Justice minister Helen McEntee (pictured) has been given Cabinet approval to prepare new defamation legislation, after the publication of her department’s review of the Defamation Act 2009.
The review highlighted several concerns about the current system – including high levels of damages in some cases, high legal costs, and the resulting risks to public-interest reporting and investigative journalism.
The report makes several recommendations aimed at delivering a more efficient system that avoids “disproportionate” awards, and protects investigative journalism.
Its main proposals include:
- An end to juries in defamation cases,
- Easier access to justice for individuals whose reputation is unfairly attacked,
- Clearer protection for responsible public-interest journalism,
- Reducing legal costs and delays,
- Measures to encourage prompt correction and apology, where mistakes are made, and new measures to combat abuse,
- Making it easier to grant orders directing online service providers to disclose the identity of an anonymous poster of defamatory material.
Review against cap
The review recommends that all defamation cases be heard by a judge alone, sitting without a jury, arguing that this would reduce the incidence of “excessive or disproportionate” awards, as well as cut delays and legal costs.
It comes out against introducing a book of quantum for defamation charges, however, as it would be difficult to apply such an approach in the defamation context, where the injury is mainly intangible.
It also rules out a cap, saying that this would give rise to “difficult constitutional issues”.
To reduce delays, the review proposes providing the courts with the power for the court to dismiss a defamation claim that is not progressed by the plaintiff within two years of issue, unless there are “special circumstances”.
The report calls for a new mechanism to deter what are known as SLAPPs (strategic lawsuits against public participation).
The review describes a typical SLAPP as “a groundless or grossly exaggerated lawsuit – typically issued by wealthy companies or individuals against weaker parties who have engaged in criticism or debate that is uncomfortable to the litigant”.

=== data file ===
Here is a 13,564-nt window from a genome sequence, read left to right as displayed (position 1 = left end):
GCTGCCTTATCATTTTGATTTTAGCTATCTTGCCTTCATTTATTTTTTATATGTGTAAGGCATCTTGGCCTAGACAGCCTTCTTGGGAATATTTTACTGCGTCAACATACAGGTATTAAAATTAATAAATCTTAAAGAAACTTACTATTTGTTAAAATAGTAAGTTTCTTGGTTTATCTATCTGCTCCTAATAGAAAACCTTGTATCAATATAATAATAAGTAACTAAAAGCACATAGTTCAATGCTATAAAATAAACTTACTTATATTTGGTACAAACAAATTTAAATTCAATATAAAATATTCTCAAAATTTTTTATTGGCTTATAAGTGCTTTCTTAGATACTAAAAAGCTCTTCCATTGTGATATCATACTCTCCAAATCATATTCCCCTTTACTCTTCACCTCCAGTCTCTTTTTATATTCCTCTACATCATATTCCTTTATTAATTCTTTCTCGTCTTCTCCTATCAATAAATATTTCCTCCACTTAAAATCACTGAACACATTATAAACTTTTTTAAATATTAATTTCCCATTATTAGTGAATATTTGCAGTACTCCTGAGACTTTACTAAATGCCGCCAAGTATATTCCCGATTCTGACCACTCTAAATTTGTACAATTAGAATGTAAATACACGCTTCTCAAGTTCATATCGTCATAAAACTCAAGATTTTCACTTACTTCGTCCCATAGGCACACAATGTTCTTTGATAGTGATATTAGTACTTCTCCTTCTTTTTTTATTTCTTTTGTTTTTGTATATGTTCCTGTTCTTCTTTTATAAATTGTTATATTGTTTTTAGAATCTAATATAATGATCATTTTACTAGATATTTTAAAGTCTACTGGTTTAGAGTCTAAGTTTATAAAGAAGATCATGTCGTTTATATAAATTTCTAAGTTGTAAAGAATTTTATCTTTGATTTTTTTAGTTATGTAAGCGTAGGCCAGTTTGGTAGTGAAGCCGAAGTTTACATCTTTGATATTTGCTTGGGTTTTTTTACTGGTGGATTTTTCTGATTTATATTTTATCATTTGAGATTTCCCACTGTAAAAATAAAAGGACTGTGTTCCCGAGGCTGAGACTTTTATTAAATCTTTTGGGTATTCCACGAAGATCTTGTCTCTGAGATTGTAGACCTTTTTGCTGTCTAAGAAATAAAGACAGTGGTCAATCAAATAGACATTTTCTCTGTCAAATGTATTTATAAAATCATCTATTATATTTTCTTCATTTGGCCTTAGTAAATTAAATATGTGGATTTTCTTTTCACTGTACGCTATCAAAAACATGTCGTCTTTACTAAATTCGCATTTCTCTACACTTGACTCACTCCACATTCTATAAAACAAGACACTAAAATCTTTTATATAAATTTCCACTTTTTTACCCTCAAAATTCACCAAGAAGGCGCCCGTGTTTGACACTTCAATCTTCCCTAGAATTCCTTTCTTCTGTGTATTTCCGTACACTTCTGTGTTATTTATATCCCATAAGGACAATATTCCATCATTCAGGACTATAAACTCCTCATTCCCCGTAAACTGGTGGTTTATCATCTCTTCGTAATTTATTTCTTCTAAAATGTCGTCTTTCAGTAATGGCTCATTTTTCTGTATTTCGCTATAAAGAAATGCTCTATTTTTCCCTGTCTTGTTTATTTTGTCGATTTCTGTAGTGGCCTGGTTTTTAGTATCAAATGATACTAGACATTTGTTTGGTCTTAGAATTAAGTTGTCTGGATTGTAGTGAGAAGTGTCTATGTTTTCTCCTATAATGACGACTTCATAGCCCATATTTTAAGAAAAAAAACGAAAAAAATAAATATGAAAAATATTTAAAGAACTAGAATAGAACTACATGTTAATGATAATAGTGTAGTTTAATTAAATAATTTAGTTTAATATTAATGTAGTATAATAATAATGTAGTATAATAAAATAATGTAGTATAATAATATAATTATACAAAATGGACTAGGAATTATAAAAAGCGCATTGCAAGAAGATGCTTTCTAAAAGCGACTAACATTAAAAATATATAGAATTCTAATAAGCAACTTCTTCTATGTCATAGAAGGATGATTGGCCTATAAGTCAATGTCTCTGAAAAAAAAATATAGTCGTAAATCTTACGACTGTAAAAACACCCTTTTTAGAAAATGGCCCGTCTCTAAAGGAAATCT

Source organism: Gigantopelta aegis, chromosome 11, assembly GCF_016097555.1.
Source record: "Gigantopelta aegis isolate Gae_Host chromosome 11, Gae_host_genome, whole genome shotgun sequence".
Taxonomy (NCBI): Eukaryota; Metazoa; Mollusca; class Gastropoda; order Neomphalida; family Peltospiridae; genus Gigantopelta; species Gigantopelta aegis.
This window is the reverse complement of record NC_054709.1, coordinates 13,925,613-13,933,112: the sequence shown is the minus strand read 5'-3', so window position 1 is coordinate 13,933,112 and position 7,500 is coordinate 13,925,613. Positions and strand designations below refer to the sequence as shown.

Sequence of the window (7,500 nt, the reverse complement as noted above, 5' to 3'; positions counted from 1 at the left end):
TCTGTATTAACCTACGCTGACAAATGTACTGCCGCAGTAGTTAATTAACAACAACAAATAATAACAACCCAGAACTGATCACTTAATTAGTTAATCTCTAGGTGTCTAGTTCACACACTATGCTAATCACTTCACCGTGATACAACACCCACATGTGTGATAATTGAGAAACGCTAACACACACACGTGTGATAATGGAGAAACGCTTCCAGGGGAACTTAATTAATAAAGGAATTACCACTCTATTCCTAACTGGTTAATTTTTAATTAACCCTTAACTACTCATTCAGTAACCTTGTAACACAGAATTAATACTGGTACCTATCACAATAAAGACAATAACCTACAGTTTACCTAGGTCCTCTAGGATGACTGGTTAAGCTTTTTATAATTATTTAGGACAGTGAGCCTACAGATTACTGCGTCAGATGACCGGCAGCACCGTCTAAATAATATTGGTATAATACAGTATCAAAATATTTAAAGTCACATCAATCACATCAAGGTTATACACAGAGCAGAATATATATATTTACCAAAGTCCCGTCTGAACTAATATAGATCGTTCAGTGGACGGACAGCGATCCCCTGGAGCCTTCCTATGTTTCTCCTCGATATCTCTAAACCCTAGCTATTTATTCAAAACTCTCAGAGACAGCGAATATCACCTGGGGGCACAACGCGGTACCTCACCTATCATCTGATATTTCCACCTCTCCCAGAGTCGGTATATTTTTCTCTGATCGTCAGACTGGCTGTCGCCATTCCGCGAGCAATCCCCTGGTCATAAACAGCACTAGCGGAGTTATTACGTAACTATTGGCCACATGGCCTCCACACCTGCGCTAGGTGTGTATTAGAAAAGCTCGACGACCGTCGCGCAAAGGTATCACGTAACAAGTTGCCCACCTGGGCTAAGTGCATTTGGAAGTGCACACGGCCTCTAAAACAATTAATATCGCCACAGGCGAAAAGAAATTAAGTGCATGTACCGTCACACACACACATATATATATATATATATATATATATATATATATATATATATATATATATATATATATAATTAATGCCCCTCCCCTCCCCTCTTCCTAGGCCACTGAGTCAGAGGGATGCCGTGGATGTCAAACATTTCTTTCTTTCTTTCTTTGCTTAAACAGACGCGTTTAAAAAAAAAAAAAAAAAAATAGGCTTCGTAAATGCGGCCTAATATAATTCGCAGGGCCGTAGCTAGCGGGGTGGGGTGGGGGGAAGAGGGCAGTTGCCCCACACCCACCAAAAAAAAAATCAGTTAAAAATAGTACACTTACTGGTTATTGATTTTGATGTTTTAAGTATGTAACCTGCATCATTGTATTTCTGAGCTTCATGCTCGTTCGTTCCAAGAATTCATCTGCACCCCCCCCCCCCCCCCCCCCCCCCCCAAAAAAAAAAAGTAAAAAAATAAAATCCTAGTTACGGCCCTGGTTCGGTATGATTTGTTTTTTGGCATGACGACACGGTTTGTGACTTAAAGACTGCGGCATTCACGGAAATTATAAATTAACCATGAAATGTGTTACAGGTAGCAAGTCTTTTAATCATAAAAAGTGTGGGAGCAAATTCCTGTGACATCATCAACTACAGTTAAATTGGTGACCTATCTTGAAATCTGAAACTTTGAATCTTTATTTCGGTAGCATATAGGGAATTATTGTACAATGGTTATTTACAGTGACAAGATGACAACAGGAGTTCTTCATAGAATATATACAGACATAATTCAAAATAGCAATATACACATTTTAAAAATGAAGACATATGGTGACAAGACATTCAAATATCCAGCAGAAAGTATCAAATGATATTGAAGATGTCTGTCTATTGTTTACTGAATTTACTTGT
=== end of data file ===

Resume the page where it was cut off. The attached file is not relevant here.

It calls for a mechanism to allow a person to apply to court for summary dismissal of defamation proceedings that he or she believes are a SLAPP.
The review backs the removal of a blanket exclusion of defamation claims from eligibility for civil legal aid.
‘Chilling effect’ on journalism
The minister said that the law had to strike the correct balance between rights which are protected by the Constitution, and by the European Convention on Human Rights.
“We should vindicate both the individual’s right to their good name and privacy, and the right of others to freedom of expression, taking account of the vital role played in our democracy by a free and independent media,” she stated.
Submissions made to the review of the current legislation highlighted several concerns
- “Very high” levels of damages awarded in some defamation cases; according to the department, these were seen as disproportionate to levels of awards for serious personal injuries, and to defamation awards in other common-law jurisdictions,
- High legal costs, and the scope for delays in defamation cases,
- The risk of these factors having a ‘chilling effect’ on public-interest reporting and investigative journalism,
- The need for quicker, more accessible and more effective redress mechanisms, particularly in cases of online defamation,
- The need to encourage use of alternative dispute resolution (ADR), and prompt, informal redress,
- Difficulties for individual plaintiffs in accessing justice – including exclusion from legal aid and a lack of user-friendly complaint procedures,
- Whether, conversely, it was too easy to bring defamation proceedings, and whether additional conditions should be imposed,
- The need to clarify or simplify the requirements of defence to some defamation claims,
- A lack of transparency on the reasons for jury decisions in defamation cases, which was seen as creating legal uncertainty, and generating avoidable extra appeals and legal costs,
- Whether there is scope for abuse of defamation law, including by issuing vexatious proceedings.
The review’s key recommendations are to:
- Avoid disproportionate awards, and support more consistent, proportionate, and predictable redress in defamation cases,
- Ensure that an individual whose good reputation is unfairly attacked can avail of quicker, more efficient, better-targeted redress – including in cases of online defamation,
- Provide clearer protection for responsible public-interest journalism and investigative reporting,
- Significantly reduce unnecessary legal costs and delays, increase the use of ADR, and the use of prompt correction and apology, where mistakes are made, and
- Introduce new measures to combat abuse.